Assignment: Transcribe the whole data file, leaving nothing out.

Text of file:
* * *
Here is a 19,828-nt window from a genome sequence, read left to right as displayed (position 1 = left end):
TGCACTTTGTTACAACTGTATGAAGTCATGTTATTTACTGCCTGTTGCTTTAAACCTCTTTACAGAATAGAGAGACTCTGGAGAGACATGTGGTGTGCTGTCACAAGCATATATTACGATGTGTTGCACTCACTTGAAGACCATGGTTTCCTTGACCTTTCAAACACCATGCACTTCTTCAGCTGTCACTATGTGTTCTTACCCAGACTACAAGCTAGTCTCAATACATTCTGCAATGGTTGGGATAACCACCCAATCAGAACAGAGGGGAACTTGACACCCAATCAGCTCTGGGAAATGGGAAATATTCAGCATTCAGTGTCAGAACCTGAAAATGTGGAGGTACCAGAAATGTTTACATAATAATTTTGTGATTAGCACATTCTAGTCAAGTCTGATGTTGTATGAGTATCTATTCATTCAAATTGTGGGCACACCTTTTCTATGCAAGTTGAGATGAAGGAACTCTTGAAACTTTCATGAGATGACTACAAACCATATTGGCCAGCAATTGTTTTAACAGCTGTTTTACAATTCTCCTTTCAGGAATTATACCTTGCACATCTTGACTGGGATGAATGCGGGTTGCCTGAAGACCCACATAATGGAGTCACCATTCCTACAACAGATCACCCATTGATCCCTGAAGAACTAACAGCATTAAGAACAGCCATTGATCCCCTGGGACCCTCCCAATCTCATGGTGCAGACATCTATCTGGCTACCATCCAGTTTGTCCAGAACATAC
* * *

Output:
Here is a 19,828-nt window from a genome sequence, read left to right as displayed (position 1 = left end):
TGCACTTTGTTACAACTGTATGAAGTCATGTTATTTACTGCCTGTTGCTTTAAACCTCTTTACAGAATAGAGAGACTCTGGAGAGACATGTGGTGTGCTGTCACAAGCATATATTACGATGTGTTGCACTCACTTGAAGACCATGGTTTCCTTGACCTTTCAAACACCATGCACTTCTTCAGCTGTCACTATGTGTTCTTACCCAGACTACAAGCTAGTCTCAATACATTCTGCAATGGTTGGGATAACCACCCAATCAGAACAGAGGGGAACTTGACACCCAATCAGCTCTGGGAAATGGGAAATATTCAGCATTCAGTGTCAGAACCTGAAAATGTGGAGGTACCAGAAATGTTTACATAATAATTTTGTGATTAGCACATTCTAGTCAAGTCTGATGTTGTATGAGTATCTATTCATTCAAATTGTGGGCACACCTTTTCTATGCAAGTTGAGATGAAGGAACTCTTGAAACTTTCATGAGATGACTACAAACCATATTGGCCAGCAATTGTTTTAACAGCTGTTTTACAATTCTCCTTTCAGGAATTATACCTTGCACATCTTGACTGGGATGAATGCGGGTTGCCTGAAGACCCACATAATGGAGTCACCATTCCTACAACAGATCACCCATTGATCCCTGAAGAACTAACAGCATTAAGAACAGCCATTGATCCCCTGGGACCCTCCCAATCTCATGGTGCAGACATCTATCTGGCTACCATCCAGTTTGTCCAGAACATAC